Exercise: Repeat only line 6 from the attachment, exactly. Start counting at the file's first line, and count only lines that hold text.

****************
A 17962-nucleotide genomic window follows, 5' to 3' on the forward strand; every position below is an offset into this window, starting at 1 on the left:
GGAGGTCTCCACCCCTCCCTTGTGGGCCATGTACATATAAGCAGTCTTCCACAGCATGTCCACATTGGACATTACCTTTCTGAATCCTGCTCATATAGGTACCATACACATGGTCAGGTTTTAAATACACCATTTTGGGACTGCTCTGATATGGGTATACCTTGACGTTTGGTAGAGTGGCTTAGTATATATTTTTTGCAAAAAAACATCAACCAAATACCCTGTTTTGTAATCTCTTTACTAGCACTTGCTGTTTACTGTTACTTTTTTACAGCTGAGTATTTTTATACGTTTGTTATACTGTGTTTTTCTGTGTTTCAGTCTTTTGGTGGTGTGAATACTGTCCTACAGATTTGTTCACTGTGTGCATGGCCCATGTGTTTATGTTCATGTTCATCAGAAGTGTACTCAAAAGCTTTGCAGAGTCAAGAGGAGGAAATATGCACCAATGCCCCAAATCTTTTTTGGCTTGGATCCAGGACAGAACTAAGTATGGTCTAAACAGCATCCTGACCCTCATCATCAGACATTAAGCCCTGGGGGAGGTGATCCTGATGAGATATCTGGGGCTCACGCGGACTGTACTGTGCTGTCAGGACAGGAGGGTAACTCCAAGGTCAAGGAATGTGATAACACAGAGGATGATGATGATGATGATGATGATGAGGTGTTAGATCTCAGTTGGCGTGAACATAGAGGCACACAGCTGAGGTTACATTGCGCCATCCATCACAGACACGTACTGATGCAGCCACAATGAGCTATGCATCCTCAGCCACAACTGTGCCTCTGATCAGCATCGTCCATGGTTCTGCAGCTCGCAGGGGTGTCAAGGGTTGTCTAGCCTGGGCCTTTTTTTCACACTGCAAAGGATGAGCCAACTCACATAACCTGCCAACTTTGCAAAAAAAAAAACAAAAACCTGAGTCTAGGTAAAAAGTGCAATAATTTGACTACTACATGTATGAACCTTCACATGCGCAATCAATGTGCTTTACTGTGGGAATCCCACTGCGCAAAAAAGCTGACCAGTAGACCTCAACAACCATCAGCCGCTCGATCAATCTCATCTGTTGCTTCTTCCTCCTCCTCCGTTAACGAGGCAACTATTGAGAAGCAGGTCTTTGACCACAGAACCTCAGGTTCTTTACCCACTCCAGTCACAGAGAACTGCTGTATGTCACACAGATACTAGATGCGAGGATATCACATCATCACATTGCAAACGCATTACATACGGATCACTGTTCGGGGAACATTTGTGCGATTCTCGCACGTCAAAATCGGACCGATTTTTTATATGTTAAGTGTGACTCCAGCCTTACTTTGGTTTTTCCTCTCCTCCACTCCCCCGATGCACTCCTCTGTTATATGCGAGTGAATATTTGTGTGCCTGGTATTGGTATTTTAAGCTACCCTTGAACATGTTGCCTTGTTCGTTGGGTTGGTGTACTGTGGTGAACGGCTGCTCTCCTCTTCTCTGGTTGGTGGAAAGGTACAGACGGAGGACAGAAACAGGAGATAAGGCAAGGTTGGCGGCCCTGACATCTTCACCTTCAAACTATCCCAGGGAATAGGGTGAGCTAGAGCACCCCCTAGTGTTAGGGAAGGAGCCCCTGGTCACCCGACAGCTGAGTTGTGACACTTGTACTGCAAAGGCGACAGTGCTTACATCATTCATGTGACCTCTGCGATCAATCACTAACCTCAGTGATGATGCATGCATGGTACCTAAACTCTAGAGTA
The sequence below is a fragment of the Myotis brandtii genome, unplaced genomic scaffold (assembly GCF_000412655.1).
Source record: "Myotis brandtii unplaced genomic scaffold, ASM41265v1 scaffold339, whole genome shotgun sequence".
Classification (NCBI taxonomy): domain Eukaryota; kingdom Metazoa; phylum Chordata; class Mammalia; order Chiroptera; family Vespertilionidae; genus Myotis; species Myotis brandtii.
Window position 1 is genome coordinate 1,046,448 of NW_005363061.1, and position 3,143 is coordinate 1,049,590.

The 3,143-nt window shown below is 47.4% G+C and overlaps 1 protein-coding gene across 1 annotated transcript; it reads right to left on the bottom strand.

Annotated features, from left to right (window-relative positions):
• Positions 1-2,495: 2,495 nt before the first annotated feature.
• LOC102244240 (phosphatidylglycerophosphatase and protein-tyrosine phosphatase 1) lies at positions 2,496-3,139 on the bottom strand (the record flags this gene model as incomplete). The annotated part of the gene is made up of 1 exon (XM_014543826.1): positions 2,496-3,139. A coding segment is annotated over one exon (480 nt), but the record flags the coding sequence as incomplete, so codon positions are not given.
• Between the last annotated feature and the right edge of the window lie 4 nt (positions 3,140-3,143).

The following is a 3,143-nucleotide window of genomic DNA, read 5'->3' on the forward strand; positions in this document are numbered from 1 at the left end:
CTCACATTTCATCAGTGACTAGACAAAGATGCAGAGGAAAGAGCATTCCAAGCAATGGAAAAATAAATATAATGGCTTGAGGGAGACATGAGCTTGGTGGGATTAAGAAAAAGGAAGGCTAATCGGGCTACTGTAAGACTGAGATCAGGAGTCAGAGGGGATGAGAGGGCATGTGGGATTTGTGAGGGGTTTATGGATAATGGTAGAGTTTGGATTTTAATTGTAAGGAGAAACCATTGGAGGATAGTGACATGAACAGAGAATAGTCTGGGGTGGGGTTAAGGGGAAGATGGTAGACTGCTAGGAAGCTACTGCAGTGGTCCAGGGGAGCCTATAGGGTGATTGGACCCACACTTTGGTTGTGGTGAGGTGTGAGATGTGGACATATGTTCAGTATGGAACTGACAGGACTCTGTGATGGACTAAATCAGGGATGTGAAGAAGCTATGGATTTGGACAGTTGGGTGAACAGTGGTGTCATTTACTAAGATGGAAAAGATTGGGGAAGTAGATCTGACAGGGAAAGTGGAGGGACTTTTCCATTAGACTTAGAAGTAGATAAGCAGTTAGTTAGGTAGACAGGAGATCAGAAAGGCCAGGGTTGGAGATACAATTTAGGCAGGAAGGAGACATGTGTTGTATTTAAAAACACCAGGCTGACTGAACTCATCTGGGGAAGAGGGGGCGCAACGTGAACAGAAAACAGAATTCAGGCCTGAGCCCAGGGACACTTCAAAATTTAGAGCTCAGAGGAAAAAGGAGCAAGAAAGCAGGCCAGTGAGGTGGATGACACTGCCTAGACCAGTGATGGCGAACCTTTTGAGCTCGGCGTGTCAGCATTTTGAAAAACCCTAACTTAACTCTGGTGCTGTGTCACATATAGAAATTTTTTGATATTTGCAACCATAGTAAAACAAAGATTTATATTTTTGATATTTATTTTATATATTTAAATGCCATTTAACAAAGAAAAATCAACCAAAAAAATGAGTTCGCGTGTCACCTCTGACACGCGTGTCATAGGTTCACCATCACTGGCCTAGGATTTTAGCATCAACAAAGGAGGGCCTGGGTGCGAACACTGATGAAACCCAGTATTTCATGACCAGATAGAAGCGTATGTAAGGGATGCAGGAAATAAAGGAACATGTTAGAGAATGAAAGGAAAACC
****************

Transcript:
Window position 1 is genome coordinate 1,046,448 of NW_005363061.1, and position 3,143 is coordinate 1,049,590.